In the Kernel density estimation plot for the “Cleantech Innovation” cluster, it is evident that a large amount of positive sentiments were associated with clean energy technology, such as solar energy, batteries, and electric vehicles. Although oil has more positive sentiments than expected, the negative sentiments are significantly higher than the renewable technologies. The distribution of sentiments for this cluster was, for the most part, as expected from a progressive group of people.

Another example with the “British Nuclear Dilemma” cluster shows mixed results. While there were many negative sentiments with “Brexit”, “Nuclear” received more positive sentiments that negative. The overall distribution shows that there are sizable amounts of positive and negative sentiments for every topic. Sentiment analysis in this case was more inconclusive and needed further evaluation.

The following are two example tweets extracted from users in the cluster mentioning “nuclear”. The first tweet admits that renewable is the better option, but nuclear is still a significant improvement over coal, especially for a developing country like India. It is understandable that this user may be a clean energy advocate, but still applauds any type of progress. The second tweet shows that the user clearly opposes nuclear technology in the UK. However, the tweet structured in a way that makes it difficult for Vader Sentiment Analyzer to pick up the sarcasm. This is an example of shortcomings with sentiment analysis despite representing most topics accurately.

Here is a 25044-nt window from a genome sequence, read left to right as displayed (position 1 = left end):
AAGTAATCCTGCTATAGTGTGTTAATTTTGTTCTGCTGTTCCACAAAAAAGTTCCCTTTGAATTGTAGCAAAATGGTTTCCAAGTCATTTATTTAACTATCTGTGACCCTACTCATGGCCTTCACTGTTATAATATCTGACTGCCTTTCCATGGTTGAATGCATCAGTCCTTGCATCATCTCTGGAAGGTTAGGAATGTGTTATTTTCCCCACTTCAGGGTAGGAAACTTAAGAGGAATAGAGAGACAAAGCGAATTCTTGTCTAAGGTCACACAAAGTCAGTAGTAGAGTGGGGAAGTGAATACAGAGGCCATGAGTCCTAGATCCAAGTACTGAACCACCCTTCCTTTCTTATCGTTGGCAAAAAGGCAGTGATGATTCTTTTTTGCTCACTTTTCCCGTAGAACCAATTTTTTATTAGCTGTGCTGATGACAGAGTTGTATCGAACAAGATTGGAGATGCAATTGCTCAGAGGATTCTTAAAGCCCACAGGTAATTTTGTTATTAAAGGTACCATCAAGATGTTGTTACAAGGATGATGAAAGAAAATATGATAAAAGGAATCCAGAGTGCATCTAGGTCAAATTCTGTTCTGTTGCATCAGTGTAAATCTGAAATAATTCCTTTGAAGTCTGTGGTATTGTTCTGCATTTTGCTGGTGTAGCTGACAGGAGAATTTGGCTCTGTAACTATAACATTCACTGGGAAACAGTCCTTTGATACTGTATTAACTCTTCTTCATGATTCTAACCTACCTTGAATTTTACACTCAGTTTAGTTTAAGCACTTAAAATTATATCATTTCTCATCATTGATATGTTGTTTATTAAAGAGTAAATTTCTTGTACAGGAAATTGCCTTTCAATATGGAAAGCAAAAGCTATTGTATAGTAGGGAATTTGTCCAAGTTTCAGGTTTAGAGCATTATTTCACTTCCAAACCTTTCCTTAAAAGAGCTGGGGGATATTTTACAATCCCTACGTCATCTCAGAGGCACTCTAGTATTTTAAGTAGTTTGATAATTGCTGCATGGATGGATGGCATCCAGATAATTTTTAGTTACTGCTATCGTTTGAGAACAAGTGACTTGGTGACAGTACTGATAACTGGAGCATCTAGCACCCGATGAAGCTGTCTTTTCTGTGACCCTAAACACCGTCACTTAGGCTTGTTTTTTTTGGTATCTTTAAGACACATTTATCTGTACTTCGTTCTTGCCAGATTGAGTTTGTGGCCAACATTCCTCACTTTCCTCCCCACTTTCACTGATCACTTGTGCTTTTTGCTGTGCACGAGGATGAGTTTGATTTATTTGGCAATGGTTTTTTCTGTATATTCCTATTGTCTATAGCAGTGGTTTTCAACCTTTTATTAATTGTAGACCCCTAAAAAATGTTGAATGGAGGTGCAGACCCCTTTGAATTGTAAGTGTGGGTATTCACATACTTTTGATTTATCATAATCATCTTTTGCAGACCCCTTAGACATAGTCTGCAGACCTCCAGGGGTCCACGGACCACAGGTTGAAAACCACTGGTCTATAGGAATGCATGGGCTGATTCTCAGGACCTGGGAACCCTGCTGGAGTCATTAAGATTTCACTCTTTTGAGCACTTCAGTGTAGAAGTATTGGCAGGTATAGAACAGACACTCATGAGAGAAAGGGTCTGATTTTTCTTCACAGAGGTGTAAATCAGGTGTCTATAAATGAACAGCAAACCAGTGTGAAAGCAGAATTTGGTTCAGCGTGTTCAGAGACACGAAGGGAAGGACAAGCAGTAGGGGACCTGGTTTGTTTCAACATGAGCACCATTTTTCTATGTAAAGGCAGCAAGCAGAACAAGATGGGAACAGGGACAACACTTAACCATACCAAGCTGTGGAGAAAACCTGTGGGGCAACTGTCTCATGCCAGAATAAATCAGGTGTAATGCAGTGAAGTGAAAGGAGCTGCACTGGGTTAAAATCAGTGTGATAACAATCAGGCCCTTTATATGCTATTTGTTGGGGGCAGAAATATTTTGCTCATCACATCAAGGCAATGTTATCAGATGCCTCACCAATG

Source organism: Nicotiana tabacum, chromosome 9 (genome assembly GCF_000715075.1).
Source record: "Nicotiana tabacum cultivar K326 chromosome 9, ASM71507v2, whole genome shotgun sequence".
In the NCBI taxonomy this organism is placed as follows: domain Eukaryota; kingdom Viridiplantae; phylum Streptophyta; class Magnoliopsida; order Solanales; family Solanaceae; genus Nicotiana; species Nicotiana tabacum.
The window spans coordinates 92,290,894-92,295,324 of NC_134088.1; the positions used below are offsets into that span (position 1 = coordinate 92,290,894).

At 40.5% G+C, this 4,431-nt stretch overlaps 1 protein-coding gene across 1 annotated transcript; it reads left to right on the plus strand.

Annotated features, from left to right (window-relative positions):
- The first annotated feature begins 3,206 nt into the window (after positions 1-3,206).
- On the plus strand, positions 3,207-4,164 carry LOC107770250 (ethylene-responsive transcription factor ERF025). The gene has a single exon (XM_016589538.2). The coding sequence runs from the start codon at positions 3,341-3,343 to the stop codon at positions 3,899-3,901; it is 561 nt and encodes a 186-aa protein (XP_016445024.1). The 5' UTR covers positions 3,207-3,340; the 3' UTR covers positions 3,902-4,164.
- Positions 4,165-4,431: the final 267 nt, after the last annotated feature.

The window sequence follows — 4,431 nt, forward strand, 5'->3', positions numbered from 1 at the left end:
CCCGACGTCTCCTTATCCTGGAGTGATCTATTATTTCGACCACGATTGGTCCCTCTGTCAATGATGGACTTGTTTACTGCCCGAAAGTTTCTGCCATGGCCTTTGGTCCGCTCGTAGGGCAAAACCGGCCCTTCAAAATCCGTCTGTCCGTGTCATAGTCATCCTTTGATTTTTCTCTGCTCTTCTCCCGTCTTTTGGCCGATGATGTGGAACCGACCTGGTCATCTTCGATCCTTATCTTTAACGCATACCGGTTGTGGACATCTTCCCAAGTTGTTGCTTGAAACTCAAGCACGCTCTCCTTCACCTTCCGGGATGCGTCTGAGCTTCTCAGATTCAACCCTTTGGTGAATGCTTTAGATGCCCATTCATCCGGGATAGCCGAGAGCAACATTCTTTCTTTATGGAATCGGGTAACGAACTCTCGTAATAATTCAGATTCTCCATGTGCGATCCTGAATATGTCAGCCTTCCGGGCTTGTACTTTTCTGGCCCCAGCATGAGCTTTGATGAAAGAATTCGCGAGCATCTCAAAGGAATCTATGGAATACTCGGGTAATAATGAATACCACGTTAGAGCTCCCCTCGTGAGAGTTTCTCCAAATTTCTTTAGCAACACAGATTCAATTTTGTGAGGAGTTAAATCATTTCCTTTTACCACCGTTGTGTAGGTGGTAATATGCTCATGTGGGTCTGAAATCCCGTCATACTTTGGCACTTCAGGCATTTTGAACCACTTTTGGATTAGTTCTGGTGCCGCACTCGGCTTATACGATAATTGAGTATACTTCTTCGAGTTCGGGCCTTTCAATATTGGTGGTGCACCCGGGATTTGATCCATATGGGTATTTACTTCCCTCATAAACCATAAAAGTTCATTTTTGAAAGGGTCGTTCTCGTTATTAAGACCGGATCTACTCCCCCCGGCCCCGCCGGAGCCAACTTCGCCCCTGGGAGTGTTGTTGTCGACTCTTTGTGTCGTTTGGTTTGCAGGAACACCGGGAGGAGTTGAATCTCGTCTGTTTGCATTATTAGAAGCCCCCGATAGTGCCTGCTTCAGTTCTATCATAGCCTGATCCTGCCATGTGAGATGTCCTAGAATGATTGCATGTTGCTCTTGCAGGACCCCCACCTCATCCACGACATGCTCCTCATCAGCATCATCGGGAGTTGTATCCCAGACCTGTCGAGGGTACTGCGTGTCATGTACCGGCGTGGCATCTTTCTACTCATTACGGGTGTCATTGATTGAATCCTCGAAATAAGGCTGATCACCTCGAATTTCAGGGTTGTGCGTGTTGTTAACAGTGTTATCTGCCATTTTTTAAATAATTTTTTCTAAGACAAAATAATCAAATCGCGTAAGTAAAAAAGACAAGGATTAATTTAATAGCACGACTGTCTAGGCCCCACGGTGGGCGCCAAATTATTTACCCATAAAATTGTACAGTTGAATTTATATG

Next Steps:

Natural language processing techniques allowed the creation of 5 easily interpretable and distinct clusters from 100 clean energy influencers on Twitter. The most frequent words in each cluster showed the topics that the influencers cared about the most. Sentiment analysis on the top subjects in the clusters were mostly in line with what is expected out of progressive agendas, but showed some inconsistencies for certain topics. Further text cleaning can improve the accuracy of sentiments. Additional features in a more finely tuned sentiment analyzer can provide even more accurate results.

Overall, the results has proven the potential of social media to help the general population follow important developments in solving the most challenging problem of our lifetime. Clustering of major influencers in clean energy and environmental policy allows a more convenient and streamlined method to follow news, so people can turn directly to the experts for guidance on what actions to take in order to fight climate change and drive positive change to keep a safer and more sustainable world.

Written on August 25, 2017